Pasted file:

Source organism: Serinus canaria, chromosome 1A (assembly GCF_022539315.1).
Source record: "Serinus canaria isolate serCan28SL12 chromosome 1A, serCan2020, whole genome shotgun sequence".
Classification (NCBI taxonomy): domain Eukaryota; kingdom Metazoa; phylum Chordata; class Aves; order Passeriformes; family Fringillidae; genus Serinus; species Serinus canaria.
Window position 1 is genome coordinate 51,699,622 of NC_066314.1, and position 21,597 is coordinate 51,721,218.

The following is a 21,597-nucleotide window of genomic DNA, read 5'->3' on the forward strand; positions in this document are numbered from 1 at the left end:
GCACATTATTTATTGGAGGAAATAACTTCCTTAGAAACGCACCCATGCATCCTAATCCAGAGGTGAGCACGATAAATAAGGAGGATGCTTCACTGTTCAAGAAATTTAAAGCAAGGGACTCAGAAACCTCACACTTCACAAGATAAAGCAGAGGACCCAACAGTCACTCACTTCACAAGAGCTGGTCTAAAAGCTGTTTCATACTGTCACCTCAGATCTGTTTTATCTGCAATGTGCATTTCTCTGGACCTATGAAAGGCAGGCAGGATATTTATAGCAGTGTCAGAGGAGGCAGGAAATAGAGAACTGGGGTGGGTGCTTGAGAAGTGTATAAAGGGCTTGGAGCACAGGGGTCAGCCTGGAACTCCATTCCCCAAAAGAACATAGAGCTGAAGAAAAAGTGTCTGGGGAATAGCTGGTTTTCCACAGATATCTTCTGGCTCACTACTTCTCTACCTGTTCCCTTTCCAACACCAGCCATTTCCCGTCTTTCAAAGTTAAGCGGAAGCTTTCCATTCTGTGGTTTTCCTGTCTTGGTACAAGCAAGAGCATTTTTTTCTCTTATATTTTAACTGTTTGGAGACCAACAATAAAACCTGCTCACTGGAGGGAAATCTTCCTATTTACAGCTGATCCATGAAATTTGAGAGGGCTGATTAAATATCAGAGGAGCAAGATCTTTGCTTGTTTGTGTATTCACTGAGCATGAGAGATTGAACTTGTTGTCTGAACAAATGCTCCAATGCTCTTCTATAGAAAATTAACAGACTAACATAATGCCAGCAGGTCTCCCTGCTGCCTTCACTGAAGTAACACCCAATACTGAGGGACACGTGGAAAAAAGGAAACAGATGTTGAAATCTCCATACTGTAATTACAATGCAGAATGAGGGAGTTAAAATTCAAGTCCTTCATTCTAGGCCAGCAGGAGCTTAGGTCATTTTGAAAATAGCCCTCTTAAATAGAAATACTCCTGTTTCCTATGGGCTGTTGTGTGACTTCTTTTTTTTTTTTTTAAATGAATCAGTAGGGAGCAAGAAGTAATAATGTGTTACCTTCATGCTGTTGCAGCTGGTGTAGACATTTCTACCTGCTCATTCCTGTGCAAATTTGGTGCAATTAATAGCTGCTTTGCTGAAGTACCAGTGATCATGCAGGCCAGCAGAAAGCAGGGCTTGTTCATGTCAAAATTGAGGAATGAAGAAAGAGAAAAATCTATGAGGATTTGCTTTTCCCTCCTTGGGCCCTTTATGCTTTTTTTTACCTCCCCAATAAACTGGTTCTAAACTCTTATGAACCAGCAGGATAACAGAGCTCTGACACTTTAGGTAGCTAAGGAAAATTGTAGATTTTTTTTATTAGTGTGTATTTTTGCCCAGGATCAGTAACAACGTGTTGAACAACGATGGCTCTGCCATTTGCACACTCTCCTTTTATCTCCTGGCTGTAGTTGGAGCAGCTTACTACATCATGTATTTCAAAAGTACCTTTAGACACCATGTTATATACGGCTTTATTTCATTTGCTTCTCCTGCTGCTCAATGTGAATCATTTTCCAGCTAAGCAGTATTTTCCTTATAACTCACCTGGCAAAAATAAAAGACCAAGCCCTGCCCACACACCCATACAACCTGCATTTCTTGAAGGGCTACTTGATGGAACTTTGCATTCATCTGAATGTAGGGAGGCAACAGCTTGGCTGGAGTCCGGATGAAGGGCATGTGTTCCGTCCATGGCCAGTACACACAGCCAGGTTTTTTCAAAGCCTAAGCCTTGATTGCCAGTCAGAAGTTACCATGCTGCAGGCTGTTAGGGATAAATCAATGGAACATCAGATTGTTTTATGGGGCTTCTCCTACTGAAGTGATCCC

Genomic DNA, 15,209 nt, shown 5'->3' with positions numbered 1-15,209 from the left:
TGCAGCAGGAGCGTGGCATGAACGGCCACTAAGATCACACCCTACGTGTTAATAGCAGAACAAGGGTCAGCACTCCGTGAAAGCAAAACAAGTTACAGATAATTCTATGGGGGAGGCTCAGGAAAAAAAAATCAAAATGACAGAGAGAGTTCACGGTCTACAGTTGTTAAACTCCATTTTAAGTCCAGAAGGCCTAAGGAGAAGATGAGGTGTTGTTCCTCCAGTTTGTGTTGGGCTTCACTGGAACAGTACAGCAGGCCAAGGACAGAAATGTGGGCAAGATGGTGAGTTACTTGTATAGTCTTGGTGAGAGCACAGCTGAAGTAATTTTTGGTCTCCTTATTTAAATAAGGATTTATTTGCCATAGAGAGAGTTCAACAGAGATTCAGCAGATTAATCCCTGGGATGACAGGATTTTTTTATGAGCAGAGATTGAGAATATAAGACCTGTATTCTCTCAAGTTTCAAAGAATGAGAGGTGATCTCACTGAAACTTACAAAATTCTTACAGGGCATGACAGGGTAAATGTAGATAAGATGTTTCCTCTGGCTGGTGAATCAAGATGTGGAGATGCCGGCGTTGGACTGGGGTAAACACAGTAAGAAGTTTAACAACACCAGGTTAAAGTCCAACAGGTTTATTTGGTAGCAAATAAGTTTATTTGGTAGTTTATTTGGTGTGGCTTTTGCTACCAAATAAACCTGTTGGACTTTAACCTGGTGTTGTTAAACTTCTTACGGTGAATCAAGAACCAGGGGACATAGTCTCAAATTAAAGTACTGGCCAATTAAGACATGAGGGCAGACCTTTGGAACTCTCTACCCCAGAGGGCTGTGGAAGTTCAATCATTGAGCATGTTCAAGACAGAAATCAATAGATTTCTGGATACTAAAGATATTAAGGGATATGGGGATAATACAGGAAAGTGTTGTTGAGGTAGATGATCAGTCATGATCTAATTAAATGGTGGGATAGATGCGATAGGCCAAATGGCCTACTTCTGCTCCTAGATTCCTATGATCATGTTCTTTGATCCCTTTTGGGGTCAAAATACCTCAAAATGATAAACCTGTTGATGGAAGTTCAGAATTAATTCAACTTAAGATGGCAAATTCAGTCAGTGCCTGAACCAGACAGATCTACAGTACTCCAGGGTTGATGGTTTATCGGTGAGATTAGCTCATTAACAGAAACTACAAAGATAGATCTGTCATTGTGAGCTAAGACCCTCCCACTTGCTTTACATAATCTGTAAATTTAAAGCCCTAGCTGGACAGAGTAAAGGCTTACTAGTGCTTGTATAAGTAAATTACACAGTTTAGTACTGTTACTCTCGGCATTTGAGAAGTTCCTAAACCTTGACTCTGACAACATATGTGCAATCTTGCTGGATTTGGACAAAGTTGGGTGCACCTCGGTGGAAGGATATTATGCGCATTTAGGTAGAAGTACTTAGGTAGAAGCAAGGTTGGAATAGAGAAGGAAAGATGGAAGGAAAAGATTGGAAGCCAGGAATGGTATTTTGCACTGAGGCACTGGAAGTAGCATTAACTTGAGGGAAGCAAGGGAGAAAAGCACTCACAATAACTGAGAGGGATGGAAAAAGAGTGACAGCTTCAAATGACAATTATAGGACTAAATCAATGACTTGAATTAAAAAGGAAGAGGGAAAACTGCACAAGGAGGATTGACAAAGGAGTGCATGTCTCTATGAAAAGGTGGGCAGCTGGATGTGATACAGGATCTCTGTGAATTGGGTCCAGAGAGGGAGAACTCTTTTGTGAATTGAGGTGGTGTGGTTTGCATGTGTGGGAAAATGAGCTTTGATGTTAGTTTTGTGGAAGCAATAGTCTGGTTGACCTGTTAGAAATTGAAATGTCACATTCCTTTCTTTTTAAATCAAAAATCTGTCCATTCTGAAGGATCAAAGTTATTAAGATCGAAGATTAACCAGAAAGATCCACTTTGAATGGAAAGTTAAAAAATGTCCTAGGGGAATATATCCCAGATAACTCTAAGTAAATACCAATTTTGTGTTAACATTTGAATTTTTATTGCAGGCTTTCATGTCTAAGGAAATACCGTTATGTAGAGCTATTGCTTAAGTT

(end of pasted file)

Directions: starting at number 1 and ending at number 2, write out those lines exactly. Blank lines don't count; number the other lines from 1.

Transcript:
Source organism: Serinus canaria, chromosome 1A (assembly GCF_022539315.1).
Source record: "Serinus canaria isolate serCan28SL12 chromosome 1A, serCan2020, whole genome shotgun sequence".